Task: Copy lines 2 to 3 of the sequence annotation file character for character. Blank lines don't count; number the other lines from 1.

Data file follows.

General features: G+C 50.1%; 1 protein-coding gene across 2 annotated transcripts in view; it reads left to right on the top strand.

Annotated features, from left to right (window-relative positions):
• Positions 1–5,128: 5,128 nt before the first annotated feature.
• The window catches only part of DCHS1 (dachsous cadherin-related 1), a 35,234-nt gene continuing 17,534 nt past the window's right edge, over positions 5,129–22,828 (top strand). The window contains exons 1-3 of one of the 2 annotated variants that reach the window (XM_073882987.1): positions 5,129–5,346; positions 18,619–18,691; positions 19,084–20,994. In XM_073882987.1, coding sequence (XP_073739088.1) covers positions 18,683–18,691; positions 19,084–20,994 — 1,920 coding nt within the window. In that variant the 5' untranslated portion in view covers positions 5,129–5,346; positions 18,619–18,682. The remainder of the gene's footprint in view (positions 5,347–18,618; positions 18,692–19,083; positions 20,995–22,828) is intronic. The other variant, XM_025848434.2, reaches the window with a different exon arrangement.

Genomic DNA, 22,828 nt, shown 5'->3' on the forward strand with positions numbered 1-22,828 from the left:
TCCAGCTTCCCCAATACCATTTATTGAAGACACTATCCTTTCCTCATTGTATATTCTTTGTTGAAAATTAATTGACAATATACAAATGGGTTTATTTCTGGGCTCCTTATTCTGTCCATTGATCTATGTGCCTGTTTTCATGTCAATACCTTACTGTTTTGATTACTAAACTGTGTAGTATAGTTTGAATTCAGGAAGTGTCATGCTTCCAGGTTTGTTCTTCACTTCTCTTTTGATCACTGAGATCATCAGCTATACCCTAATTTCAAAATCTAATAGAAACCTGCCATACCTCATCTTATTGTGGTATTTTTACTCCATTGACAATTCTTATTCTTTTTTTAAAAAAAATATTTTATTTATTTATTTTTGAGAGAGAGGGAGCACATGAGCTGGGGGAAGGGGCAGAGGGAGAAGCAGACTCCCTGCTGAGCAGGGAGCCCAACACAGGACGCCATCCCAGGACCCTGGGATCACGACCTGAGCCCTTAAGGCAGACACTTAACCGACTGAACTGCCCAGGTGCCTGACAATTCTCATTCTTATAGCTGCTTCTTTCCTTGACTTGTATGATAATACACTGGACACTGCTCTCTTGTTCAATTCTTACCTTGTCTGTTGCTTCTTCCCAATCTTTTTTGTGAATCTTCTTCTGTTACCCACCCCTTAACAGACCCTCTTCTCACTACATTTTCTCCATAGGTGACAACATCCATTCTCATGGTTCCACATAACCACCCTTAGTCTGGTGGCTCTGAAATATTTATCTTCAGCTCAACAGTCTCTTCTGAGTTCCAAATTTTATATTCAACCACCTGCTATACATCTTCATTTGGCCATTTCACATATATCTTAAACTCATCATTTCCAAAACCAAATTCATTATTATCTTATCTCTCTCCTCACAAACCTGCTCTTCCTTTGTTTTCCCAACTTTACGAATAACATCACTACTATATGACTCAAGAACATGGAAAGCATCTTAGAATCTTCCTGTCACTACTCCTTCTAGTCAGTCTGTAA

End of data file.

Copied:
Annotated features, from left to right (window-relative positions):
• Positions 1–5,128: 5,128 nt before the first annotated feature.